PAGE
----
In most cases 'make install DESTDIR=/some/dir' is really the best way to do this. Once you make your list (find /some/dir | sed 's!^/some/dir!!' > file-list), you just 'make install' again and everything goes where it's really supposed to. No muss, no fuss.
In cases where that doesn't work I can think of all kinds of suboptimal-but-still-better ways to do it besides finding and grepping (twice!) the whole file system, including using a union mount to direct all the newly-installed files to a scratch filesystem or doing one build with './configure --prefix' set to a scratch directory to make your list and then building the package again without the (or with a different) --prefix option.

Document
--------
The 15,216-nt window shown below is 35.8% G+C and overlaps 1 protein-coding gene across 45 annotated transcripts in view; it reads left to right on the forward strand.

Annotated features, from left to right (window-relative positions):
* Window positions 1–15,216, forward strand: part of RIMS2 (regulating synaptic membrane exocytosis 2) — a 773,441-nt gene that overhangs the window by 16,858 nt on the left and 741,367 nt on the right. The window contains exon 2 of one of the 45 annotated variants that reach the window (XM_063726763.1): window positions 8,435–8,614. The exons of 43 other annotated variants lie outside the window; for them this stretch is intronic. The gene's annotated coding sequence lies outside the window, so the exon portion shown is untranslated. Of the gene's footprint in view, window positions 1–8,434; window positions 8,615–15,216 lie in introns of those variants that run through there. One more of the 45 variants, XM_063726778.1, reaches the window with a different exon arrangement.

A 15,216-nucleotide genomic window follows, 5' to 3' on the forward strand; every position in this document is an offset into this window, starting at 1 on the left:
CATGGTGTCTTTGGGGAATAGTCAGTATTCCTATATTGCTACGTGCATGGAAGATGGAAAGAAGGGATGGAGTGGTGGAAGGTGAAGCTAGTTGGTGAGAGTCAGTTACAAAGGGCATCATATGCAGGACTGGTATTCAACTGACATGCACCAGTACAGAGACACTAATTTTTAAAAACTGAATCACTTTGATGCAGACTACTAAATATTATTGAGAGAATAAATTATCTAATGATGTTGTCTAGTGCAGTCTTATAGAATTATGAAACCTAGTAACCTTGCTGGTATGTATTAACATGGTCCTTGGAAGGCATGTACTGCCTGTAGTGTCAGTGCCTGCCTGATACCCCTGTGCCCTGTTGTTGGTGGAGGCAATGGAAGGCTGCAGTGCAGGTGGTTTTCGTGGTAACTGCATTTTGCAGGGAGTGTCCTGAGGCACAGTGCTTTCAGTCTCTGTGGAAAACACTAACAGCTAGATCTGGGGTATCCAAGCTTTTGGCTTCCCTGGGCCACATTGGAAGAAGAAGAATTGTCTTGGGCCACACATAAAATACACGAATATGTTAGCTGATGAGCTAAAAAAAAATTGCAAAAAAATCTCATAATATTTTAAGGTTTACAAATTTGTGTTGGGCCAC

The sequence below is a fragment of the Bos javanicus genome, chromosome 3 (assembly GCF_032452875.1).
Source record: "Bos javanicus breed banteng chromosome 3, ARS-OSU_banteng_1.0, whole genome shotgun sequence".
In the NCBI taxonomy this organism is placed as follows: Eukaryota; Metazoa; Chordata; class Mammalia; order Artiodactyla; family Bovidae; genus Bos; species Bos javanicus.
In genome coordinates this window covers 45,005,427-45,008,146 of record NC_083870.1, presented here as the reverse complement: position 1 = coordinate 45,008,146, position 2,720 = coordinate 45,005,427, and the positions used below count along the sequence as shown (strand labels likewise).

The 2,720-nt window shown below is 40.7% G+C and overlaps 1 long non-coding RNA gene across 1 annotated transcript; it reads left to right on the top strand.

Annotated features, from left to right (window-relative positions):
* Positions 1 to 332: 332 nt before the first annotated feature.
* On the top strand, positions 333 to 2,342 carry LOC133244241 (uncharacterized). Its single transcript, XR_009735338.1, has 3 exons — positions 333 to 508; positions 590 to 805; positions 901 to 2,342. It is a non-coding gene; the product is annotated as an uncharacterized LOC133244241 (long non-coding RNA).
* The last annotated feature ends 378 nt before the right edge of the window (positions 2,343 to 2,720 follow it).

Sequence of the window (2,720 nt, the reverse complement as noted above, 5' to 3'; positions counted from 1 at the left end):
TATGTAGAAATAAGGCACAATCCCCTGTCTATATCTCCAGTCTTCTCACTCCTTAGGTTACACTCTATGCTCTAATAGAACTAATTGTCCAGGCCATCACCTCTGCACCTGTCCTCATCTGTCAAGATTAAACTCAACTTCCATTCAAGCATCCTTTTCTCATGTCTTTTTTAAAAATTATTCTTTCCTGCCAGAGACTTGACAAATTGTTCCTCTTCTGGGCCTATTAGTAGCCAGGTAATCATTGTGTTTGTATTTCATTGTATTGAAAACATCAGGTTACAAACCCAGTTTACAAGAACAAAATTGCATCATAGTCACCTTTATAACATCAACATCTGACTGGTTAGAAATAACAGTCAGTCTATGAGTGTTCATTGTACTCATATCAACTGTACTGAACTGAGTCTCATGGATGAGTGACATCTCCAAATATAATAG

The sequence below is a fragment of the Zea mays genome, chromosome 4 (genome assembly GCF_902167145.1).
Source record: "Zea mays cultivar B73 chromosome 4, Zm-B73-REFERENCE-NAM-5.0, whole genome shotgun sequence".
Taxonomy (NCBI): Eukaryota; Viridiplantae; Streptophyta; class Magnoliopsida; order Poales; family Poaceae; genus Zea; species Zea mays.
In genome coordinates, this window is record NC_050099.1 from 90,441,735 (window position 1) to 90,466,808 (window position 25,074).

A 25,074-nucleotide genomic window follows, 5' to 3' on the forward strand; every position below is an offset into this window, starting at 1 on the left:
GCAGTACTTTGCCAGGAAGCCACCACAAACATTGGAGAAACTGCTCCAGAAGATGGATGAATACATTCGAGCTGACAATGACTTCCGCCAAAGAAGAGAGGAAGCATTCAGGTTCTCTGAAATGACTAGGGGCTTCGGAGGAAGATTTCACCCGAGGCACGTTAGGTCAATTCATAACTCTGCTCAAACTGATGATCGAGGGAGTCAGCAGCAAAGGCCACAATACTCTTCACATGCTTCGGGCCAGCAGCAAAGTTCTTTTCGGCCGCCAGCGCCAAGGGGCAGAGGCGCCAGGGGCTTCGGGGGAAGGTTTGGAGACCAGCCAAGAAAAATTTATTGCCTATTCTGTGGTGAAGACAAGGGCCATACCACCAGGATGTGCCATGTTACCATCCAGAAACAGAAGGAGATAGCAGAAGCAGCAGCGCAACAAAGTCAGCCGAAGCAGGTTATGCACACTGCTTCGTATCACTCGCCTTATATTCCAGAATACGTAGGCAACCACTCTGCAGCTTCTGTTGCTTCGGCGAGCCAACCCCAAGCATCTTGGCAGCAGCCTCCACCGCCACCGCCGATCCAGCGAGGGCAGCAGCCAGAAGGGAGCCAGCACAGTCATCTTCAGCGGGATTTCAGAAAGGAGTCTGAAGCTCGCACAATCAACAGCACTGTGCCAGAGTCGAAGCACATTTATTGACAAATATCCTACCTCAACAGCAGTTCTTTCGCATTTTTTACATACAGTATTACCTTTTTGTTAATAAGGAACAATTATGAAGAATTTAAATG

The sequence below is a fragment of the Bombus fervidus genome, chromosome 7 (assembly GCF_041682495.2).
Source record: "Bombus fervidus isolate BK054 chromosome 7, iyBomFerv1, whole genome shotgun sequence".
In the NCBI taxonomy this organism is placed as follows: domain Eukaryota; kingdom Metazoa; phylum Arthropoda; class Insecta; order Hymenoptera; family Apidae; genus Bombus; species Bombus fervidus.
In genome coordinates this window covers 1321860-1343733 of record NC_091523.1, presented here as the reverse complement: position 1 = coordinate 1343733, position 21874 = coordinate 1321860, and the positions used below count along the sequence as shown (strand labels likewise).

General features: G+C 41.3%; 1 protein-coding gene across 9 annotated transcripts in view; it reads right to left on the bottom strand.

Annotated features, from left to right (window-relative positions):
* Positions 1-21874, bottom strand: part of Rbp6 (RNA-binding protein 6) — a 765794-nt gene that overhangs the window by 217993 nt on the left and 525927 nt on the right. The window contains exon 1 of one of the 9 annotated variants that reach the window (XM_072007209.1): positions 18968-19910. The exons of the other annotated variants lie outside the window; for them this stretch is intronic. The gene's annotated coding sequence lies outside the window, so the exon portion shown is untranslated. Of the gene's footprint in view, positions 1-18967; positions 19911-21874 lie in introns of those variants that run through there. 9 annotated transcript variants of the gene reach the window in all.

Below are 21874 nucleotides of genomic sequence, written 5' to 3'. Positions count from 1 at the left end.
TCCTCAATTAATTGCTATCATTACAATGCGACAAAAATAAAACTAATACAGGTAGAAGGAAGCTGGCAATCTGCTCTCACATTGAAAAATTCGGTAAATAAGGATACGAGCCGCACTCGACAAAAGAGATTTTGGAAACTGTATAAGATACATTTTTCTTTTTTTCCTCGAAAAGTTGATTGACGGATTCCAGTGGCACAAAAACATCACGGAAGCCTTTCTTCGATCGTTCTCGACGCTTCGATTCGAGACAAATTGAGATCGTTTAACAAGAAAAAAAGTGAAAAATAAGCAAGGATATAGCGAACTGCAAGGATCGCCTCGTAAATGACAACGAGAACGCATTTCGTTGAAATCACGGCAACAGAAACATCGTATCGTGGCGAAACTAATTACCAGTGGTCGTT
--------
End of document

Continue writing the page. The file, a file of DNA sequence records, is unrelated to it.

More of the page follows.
There are so many ways of doing this that are quicker, easier, and work better, that I think "brain dead" is a pretty good label in this case.
Ultimately, of course, if your OS uses package management, it's smarter to just build your own packages and let the helper scripts/apps worry about making a file list. Package management eases system maintenance and upgrading by a huge margin, especially when you have to manage multiple systems.
Plus in the case of distros like Gentoo and Red Hat (and just about everything else), where you have things like .spec and .ebuild files that script your build process, you're essentially documenting how to build the package while you're actually doing it, forcing you to take a step you should be taking anyway to make upgrading to future versions of the same software as painless as possible.